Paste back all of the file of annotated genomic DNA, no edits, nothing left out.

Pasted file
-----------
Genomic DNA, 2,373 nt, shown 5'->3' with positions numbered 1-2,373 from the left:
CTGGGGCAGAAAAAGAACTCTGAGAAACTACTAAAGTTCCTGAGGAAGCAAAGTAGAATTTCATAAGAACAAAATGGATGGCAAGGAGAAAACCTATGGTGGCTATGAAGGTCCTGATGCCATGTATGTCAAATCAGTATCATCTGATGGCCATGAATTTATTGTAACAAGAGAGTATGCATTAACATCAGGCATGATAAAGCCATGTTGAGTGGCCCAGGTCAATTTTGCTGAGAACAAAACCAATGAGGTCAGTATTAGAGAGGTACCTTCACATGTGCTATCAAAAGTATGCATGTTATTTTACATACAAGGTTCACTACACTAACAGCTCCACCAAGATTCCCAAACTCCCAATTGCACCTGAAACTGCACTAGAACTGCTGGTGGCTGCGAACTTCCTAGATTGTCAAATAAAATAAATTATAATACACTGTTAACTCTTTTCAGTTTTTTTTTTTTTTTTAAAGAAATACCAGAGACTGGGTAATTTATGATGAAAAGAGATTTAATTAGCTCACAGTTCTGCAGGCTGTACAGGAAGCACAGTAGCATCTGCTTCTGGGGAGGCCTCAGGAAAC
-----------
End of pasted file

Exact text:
Genomic DNA, 2,373 nt, shown 5'->3' with positions numbered 1-2,373 from the left:
CTGGGGCAGAAAAAGAACTCTGAGAAACTACTAAAGTTCCTGAGGAAGCAAAGTAGAATTTCATAAGAACAAAATGGATGGCAAGGAGAAAACCTATGGTGGCTATGAAGGTCCTGATGCCATGTATGTCAAATCAGTATCATCTGATGGCCATGAATTTATTGTAACAAGAGAGTATGCATTAACATCAGGCATGATAAAGCCATGTTGAGTGGCCCAGGTCAATTTTGCTGAGAACAAAACCAATGAGGTCAGTATTAGAGAGGTACCTTCACATGTGCTATCAAAAGTATGCATGTTATTTTACATACAAGGTTCACTACACTAACAGCTCCACCAAGATTCCCAAACTCCCAATTGCACCTGAAACTGCACTAGAACTGCTGGTGGCTGCGAACTTCCTAGATTGTCAAATAAAATAAATTATAATACACTGTTAACTCTTTTCAGTTTTTTTTTTTTTTTTAAAGAAATACCAGAGACTGGGTAATTTATGATGAAAAGAGATTTAATTAGCTCACAGTTCTGCAGGCTGTACAGGAAGCACAGTAGCATCTGCTTCTGGGGAGGCCTCAGGAAAC